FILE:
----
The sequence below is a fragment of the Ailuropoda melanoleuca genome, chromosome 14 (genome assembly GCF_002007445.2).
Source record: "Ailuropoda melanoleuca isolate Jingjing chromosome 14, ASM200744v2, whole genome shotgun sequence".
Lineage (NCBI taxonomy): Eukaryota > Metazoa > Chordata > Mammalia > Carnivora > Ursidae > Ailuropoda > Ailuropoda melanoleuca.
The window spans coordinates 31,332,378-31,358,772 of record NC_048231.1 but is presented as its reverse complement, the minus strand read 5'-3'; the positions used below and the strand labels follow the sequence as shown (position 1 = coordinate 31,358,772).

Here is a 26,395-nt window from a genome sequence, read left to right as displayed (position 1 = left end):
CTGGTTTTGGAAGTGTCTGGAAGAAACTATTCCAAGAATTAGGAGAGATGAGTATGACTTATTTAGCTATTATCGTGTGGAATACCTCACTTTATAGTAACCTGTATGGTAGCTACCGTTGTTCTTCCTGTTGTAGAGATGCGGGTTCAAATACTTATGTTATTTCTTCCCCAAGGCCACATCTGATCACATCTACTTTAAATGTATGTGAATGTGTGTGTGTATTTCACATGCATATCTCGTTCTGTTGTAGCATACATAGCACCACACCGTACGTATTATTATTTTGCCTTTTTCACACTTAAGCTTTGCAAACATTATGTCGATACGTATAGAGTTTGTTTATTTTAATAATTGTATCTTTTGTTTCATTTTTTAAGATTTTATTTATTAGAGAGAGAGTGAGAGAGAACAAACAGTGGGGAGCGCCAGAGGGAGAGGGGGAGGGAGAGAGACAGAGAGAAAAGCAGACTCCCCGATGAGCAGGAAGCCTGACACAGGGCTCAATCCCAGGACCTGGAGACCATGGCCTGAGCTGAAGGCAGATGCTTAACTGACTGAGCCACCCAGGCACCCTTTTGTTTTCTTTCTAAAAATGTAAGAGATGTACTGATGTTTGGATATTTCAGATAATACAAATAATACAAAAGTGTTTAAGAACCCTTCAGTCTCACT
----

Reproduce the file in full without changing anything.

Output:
The sequence below is a fragment of the Ailuropoda melanoleuca genome, chromosome 14 (genome assembly GCF_002007445.2).
Source record: "Ailuropoda melanoleuca isolate Jingjing chromosome 14, ASM200744v2, whole genome shotgun sequence".
Lineage (NCBI taxonomy): Eukaryota > Metazoa > Chordata > Mammalia > Carnivora > Ursidae > Ailuropoda > Ailuropoda melanoleuca.
The window spans coordinates 31,332,378-31,358,772 of record NC_048231.1 but is presented as its reverse complement, the minus strand read 5'-3'; the positions used below and the strand labels follow the sequence as shown (position 1 = coordinate 31,358,772).

Here is a 26,395-nt window from a genome sequence, read left to right as displayed (position 1 = left end):
CTGGTTTTGGAAGTGTCTGGAAGAAACTATTCCAAGAATTAGGAGAGATGAGTATGACTTATTTAGCTATTATCGTGTGGAATACCTCACTTTATAGTAACCTGTATGGTAGCTACCGTTGTTCTTCCTGTTGTAGAGATGCGGGTTCAAATACTTATGTTATTTCTTCCCCAAGGCCACATCTGATCACATCTACTTTAAATGTATGTGAATGTGTGTGTGTATTTCACATGCATATCTCGTTCTGTTGTAGCATACATAGCACCACACCGTACGTATTATTATTTTGCCTTTTTCACACTTAAGCTTTGCAAACATTATGTCGATACGTATAGAGTTTGTTTATTTTAATAATTGTATCTTTTGTTTCATTTTTTAAGATTTTATTTATTAGAGAGAGAGTGAGAGAGAACAAACAGTGGGGAGCGCCAGAGGGAGAGGGGGAGGGAGAGAGACAGAGAGAAAAGCAGACTCCCCGATGAGCAGGAAGCCTGACACAGGGCTCAATCCCAGGACCTGGAGACCATGGCCTGAGCTGAAGGCAGATGCTTAACTGACTGAGCCACCCAGGCACCCTTTTGTTTTCTTTCTAAAAATGTAAGAGATGTACTGATGTTTGGATATTTCAGATAATACAAATAATACAAAAGTGTTTAAGAACCCTTCAGTCTCACT